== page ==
The general expectation of newspaper commentators is that the Liberal Democratic Party, which has governed for all but 10 months of the past 55 years, is facing defeat. The Japan Times describes the LDP as facing one of its biggest-ever tests, while the Mainichi Daily News writes of the dramatic changes that would follow from a victory by the opposition Democratic Party of Japan. “If the DPJ takes over the reins of government and puts its campaign pledges into practice,” the Mainichi Daily‘s political editor Hiroto Kosuge wrote this week, “it would dramatically restructure the governing system in a bid to transform bureaucrat-dominated politics into one led by legislators. Specifically, the party plans to set up a national strategy bureau that would compile state budgets under the direct control of the prime minister, and abolish meetings of administrative vice-ministers. Moreover, the DPJ pledges to eliminate the waste of taxpayers’ money by realigning the budget, and review the Maritime Self-Defense Force’s mission in the Indian Ocean to refuel US and other military vessels engaged in the war against terror.”
The opinion polls are certainly pointing towards a change of government. The Asahi Shimbun poll shows the DPJ maintaining the comfortable lead it has now had for several months.
The assessment of the Crikey Election Indicator, based on some quite thin prediction markets, has the DPJ a 57% chance of providing the Prime Minister to the LDPs 43%.
Following the leader might not be easy In the cosy oligopoly that is Australian supermarket retailing it is where one of the big boys goes the others normally follow. Hence when Woolworths recently announced its decision to phase out the sale of cage produced eggs I expected that Coles and IGA would not be far behind in striking their own blows for animal liberation. So far that has not been the case which led me to do some internet reading into the way the chains have handled the move towards barn and free range laid eggs in other countries and I reckon I have discovered that Woolies has once again outsmarted its opposistion.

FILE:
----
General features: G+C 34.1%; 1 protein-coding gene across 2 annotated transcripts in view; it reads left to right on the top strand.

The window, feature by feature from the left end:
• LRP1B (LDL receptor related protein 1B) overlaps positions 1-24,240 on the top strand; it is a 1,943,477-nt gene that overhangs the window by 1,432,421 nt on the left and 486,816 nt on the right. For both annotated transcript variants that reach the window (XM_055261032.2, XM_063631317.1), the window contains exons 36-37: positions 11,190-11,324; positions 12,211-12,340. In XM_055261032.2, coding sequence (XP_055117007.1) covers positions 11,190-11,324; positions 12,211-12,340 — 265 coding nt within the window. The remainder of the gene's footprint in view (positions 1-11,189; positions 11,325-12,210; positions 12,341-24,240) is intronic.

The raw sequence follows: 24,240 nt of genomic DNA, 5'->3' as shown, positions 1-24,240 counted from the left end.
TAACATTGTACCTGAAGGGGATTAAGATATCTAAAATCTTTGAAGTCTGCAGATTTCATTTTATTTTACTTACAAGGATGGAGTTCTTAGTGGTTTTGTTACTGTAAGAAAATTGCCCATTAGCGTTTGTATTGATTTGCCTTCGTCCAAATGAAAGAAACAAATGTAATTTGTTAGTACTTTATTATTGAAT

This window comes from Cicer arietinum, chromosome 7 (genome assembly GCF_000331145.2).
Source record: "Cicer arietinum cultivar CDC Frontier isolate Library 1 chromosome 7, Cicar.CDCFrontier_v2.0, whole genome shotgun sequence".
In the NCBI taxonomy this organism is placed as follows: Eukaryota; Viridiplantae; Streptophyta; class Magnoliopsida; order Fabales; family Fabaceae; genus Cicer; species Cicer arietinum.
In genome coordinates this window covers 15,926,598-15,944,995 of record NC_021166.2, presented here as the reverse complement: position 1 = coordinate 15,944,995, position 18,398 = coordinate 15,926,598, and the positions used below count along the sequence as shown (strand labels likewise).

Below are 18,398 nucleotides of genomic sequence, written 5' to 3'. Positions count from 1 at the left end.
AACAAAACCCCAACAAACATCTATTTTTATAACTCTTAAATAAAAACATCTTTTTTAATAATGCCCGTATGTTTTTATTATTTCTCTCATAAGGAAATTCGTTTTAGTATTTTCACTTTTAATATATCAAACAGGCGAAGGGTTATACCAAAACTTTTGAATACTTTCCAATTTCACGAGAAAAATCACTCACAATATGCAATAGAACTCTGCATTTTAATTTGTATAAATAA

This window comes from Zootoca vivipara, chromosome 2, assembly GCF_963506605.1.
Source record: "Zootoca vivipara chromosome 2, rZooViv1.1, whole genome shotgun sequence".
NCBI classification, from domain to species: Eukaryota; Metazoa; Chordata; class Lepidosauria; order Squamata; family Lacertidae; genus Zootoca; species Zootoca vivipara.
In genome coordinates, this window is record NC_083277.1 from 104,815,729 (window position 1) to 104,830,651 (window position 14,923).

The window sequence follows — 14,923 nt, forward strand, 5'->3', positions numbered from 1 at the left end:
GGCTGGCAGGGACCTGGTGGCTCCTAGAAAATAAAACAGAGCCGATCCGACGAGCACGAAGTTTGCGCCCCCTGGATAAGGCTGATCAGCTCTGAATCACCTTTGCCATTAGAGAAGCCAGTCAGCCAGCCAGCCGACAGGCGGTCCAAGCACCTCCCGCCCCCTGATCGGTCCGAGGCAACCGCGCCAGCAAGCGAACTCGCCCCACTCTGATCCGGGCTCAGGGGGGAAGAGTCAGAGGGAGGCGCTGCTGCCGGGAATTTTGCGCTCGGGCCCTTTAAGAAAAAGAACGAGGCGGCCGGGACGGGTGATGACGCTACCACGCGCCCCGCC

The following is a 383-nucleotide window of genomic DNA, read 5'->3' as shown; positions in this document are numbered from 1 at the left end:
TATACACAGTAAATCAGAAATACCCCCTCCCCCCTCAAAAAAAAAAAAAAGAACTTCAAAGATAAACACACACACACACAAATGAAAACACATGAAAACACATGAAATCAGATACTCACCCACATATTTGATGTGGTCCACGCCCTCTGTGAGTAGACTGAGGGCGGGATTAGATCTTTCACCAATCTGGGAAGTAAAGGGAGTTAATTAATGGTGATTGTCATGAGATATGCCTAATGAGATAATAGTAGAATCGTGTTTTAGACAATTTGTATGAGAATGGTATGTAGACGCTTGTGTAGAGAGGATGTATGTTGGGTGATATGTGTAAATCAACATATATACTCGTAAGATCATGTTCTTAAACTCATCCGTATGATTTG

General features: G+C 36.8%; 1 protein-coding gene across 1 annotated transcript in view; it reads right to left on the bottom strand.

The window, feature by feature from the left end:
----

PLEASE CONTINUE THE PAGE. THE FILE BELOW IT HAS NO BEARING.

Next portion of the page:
In the United States where the move towards cage-free eggs is a couple of years more advanced than here the retailers were caught out by the speed with which consumers made the change. The result, said a New York Times report back in August 2007, was big buyers found there were not enough alternative supplies to go around. Presumably Woolworths, before making its announcement, ensured that would not happen to them while it is exactly the predicament the other chains now find themselves in.
Looking haggard and grey. The strain on politicians from their hectic lifestyle is horrid to behold. Malcolm Turnbull is looking quite haggard and grey after less than a year in the firing line as Leader of the Opposition.
Boomers still puffing away. Maybe those baby boomers celebrating the 40 year anniversary of their Woodstock still have drug addled brains. Research out this week from the U.S. Substance Abuse and Mental Health Services Administration shows increases in past year illicit drug use among persons aged 50 to 59 between 2002 and 2007 have been driven primarily by the aging of the baby boom cohort, which has a much higher lifetime illicit drug use rate than earlier cohorts, representing an increasing proportion of persons aged 50 to 59. Translated from the officialese that means more boomers are still getting stoned than any preceding generation.